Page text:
Defend Dignity Statement on Bill C-63 “Online Harms Act”

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This week the federal government introduced their Online Harms bill (Bill C-63). This long-awaited bill is very broad in scope, covering issues ranging from online hate speech to child sexual abuse material (CSAM).   

Defend Dignity, and many others, feel that the sexual exploitation issues being addressed by Bill C-63 are so critical that they merit their own dedicated legislation separate from other online harms. This way these issues can be adequately and efficiently addressed, and not lost in the debate around other unrelated aspects of the bill.

That being said, Bill C-63 does have some positives as well as shortcomings in regards to combating online sexual exploitation.

We are pleased to see that the bill is trying to address some issues of deep concern such as child sexual abuse material (CSAM), non-consensual image sharing, and AI Deepfakes. These are critical issues that need legislation to keep social media giants as well as exploitative porn sites accountable as it relates to this type of content. However, while the bill would give the government tools to have CSAM or nonconsensual content removed more quickly, Defend Dignity feels it should go further and force sites to verify the age and consent of all of those depicted in sexually explicit content before it’s uploaded.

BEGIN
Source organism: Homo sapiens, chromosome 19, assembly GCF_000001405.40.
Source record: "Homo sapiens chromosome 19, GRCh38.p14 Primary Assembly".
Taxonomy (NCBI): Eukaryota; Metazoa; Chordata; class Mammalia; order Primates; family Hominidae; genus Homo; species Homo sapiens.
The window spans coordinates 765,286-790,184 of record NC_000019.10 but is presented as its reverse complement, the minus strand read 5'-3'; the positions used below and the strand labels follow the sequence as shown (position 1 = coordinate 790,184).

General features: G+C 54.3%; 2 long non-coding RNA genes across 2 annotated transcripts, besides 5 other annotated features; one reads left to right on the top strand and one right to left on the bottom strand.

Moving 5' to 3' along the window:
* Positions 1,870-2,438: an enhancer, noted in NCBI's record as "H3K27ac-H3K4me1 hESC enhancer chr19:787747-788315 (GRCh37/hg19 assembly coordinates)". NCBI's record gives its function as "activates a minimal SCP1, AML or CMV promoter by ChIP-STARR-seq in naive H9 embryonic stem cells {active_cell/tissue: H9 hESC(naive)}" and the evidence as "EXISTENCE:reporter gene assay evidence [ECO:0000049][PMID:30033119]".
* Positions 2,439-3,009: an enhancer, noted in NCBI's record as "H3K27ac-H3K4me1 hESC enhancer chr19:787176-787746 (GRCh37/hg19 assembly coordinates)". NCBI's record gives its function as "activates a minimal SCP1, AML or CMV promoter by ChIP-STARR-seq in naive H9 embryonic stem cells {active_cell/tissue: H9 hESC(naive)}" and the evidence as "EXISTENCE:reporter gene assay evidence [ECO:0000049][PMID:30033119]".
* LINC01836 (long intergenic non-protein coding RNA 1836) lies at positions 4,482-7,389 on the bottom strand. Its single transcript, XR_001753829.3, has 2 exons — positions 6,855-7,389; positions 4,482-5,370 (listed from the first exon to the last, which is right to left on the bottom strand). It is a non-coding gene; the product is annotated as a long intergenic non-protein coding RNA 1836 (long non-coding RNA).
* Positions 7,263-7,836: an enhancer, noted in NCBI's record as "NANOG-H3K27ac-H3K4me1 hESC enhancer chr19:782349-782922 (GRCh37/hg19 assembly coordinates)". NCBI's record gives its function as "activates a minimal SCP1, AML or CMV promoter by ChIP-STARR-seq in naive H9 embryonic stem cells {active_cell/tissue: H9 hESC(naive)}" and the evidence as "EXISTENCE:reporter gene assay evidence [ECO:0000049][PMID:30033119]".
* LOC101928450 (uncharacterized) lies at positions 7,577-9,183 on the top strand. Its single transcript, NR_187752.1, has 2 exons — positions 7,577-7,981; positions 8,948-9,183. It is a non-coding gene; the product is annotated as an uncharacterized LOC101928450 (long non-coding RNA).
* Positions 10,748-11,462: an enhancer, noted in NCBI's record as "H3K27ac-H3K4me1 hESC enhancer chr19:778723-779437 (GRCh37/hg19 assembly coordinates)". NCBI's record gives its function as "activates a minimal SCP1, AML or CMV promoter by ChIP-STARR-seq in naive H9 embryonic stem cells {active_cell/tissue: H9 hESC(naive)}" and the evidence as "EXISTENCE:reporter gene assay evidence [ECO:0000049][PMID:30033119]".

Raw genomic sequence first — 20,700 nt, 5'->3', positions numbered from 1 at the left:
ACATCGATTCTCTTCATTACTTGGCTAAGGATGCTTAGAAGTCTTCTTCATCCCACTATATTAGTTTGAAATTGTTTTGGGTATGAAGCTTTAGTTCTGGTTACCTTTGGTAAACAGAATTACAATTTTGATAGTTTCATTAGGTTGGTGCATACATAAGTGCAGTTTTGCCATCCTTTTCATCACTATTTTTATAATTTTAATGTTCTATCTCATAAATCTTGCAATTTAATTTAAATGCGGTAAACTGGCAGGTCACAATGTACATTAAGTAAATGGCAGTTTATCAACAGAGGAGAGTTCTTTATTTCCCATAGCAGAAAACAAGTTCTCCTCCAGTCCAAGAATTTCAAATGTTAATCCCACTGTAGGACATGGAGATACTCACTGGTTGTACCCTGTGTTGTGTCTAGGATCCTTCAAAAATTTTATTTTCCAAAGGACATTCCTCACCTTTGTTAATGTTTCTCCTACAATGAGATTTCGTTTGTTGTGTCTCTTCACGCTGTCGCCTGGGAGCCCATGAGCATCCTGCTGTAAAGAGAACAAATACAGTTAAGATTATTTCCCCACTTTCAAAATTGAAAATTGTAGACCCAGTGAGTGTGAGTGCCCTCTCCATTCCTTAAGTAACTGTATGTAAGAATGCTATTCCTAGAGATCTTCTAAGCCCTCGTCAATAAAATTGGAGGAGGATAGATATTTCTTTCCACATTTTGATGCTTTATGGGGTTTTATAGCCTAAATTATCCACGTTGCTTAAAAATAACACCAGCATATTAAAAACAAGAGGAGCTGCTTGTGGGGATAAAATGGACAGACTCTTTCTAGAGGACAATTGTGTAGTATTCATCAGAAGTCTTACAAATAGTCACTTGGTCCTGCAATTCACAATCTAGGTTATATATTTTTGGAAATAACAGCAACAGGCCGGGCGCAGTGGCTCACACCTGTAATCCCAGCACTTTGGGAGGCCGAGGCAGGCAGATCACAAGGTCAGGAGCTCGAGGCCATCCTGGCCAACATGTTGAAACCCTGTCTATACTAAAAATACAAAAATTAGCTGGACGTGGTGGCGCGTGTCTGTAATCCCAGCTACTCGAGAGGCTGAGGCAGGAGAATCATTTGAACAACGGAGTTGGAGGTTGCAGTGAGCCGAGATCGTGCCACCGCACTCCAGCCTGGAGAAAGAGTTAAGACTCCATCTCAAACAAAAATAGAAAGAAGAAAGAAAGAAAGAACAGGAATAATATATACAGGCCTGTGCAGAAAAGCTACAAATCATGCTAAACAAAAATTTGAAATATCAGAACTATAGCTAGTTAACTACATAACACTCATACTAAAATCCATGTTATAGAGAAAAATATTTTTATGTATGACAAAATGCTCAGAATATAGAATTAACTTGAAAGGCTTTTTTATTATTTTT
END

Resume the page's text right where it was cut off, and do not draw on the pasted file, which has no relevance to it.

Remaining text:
The bill also proposes the establishment of a Digital Safety Commission, Digital Safety Ombudsperson, and Digital Safety Office to enforce the Online Harms Act. We feel these are positive and necessary steps for reinforcing the bill’s efforts to combat sexual exploitation. 

Unfortunately, Bill C-63 appears to be lacking a robust plan to protect kids from exposure to pornography. While one of the acts stated purposes is “to protect children’s physical and mental health” by mitigating “the risk…of [exposure] to harmful content online”, the bill appears to have no actual plan or framework to protect kids from being exposed to pornographic content. 

The average age of being exposed to pornography in Canada is 12 years old. Pornography exposure among children can be associated with increased sexual aggression and child-on-child sexual abuse. This is a critical issue that requires robust and clear legislation. In its current form, Bill C-63 is vague at best on this issue. 

Defend Dignity was involved in early consultation for Bill C-63 and we will continue to track with it. There are several good steps taken in the legislation and other areas that need strengthening. We intend to bring our expertise to the fore at every opportunity to impress upon the government the importance of doing more to prevent online sexual exploitation and protect kids online.

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